An article in The Atlantic magazine sees a major generational divide opening up.
As a liberal graduate student and a conservative professor, we rarely see eye to eye on politics. Yet we agree that the generation war is the best frame for understanding the ways that the Democratic and Republican parties are diverging. The Democrats are rapidly becoming the party of the young, specifically the Millennials (born between 1981 and 1996) and Gen Z (born after 1996). The Republicans are leaning ever more heavily on retirees, particularly the Silent Generation (born before 1945). In the middle are the Gen Xers (born between 1965 and 1980), who are slowly inching leftward, and the Baby Boomers (born between 1946 and 1964), who are slowly inching to the right.
Today, the older generations have a lock on political power in Washington. House Speaker Nancy Pelosi and Senate Majority Leader Mitch McConnell are members of the Silent Generation. So are Joe Biden and Bernie Sanders, who lead in nearly every poll of the 2020 Democratic primary. President Donald Trump and the median senator and representative are Boomers. Of the nine justices on the Supreme Court, two are from the Silent Generation and six are Boomers. Yet the median American is 38—a Millennial.
Over the past year, the Democratic Party’s geriatric leadership has begun to feel the ground moving beneath its feet. For decades, moderate Democrats have kept a tight grip on the party’s platform. The 2018 midterm elections were a watershed. Boomers and members of the Silent Generation still make up more than three-fifths of the party’s House members and hold all major leadership roles. But newly elected members—including 14 Millennials and 32 Gen Xers—are driving the conversation on policy, from Ocasio-Cortez’s Green New Deal to a recent resolution to withdraw support from Saudi Arabia’s war in Yemen.
But there are cross-generational alliances around progressive issues. Sanders and Ocasio-Cortez have just jointly sponsored legislation that puts a cap on credit card interest rates and seeks to put payday lenders out of business.
ALEXANDRIA OCASIO-CORTEZ will announce her first major bill today, in partnership with Vermont Sen. and presidential candidate Bernie Sanders. It’s something Sanders has proposed for many years: a 15 percent interest rate cap on all consumer loans, which would reduce what many Americans pay on their credit cards and effectively eliminate the payday loan industry.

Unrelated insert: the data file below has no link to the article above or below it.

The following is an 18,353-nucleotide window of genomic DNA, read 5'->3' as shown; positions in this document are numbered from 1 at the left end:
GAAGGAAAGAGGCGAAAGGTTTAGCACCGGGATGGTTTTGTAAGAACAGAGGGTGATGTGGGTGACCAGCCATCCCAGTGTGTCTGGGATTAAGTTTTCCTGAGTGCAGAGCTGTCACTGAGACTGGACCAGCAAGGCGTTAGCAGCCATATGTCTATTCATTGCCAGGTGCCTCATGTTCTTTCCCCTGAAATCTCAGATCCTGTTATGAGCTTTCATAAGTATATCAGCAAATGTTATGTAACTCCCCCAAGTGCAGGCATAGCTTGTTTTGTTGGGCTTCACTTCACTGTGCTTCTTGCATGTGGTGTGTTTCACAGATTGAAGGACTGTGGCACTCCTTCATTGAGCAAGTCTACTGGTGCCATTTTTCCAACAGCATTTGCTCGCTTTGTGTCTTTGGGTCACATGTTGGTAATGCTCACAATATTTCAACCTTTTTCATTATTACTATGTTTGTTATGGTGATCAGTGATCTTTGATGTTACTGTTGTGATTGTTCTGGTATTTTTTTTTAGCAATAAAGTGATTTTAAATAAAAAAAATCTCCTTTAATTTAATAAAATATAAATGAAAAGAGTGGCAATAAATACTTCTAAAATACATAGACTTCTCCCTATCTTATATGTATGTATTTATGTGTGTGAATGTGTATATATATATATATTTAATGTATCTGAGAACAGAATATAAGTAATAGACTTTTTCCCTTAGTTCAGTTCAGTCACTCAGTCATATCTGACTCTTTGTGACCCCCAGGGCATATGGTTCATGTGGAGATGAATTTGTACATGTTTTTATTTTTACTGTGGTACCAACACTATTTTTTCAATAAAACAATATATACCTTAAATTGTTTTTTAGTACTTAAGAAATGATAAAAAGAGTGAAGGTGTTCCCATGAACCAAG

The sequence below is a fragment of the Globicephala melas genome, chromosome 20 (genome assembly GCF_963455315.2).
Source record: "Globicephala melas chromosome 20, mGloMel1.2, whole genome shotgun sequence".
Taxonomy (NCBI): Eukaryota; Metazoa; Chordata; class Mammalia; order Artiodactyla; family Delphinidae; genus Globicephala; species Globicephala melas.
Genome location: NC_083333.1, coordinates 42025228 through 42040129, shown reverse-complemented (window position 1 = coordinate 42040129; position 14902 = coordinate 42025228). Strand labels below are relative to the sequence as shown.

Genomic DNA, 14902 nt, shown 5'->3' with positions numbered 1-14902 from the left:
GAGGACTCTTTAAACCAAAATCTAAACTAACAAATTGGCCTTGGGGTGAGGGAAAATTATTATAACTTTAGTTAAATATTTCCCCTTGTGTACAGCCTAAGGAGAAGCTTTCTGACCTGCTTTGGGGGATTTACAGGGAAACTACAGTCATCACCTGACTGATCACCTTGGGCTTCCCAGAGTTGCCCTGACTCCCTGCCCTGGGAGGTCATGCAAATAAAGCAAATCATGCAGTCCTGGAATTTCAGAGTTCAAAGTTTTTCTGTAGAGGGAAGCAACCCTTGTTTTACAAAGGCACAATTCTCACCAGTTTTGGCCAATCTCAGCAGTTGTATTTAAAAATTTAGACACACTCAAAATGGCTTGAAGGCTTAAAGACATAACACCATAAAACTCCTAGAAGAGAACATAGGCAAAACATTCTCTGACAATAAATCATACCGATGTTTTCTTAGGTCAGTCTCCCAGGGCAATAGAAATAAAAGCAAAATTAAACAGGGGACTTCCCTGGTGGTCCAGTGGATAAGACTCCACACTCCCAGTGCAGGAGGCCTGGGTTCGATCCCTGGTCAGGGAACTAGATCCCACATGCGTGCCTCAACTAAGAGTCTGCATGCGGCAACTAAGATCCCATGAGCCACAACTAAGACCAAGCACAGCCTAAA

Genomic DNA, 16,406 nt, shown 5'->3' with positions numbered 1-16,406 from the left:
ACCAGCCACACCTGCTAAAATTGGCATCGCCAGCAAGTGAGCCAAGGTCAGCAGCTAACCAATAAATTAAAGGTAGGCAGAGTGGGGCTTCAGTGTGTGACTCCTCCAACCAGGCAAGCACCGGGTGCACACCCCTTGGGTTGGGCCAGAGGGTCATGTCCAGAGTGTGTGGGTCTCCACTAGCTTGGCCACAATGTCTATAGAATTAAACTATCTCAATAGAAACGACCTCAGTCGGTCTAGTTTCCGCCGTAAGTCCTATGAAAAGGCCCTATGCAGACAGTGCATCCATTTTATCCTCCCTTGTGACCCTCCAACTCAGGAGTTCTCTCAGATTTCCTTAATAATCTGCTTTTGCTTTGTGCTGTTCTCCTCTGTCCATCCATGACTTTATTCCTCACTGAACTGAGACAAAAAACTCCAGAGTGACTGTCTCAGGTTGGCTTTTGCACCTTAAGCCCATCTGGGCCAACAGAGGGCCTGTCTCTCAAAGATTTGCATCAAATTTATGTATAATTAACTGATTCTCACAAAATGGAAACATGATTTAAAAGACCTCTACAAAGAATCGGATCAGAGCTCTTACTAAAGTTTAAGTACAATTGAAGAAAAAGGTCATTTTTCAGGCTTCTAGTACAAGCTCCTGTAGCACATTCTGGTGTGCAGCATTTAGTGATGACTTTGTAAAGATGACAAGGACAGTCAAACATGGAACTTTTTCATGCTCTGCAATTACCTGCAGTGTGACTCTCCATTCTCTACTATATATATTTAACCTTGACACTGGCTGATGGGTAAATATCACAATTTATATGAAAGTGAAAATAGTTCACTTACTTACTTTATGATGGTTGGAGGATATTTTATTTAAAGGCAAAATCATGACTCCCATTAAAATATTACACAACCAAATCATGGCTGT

The bill is called the Loan Shark Prevention Act, and it’s only two pages long. It includes language that would prevent lenders from adding fees to “evade” the interest rate cap and sets penalties for violators, including a forfeiture of all interest on the illegal loans.
“Today’s loan sharks wear expensive suits and work on Wall Street, where they make hundreds of millions of dollars in total compensation by charging sky-high fees and usurious interest rates,” Sanders and Ocasio-Cortez said in a statement accompanying the plan.
The real consumer savings from the Loan Shark Prevention Act would come from other short-term, small-dollar loans, which in an age of precarious finances at the low end have become commonplace. Payday loans carry annual percentage rates as high as 667 percent.
At a time when 40 percent of Americans don’t have $400 on hand for an emergency, demand for short-term loans would still exist. But if nobody will lend to such families at 15 percent, how will they cope? Will they go from loan sharks in three-piece suits to actual loan sharks?
The answer, to Ocasio-Cortez and Sanders, is postal banking, which several Democratic presidential candidates have endorsed. Letting the nation’s 31,000 post offices issue simple bank accounts and even short-term loans would solve numerous problems, particularly for the over one in fourhouseholds who have little or no access to banking services, which lead them to use high-cost alternatives. Returning to a postal banking system, which as many as 4 million Americans enjoyed when it was in place from 1911 to 1967, could promote financial inclusion, save billions of dollars for vulnerable populations, and help modernize and stabilize the postal system — a nationalized entity written directly into the Constitution — in an era of electronic communication.
Let’s see how the Democratic party leadership, always seeking to cozy up to Wall Street, responds to this bill.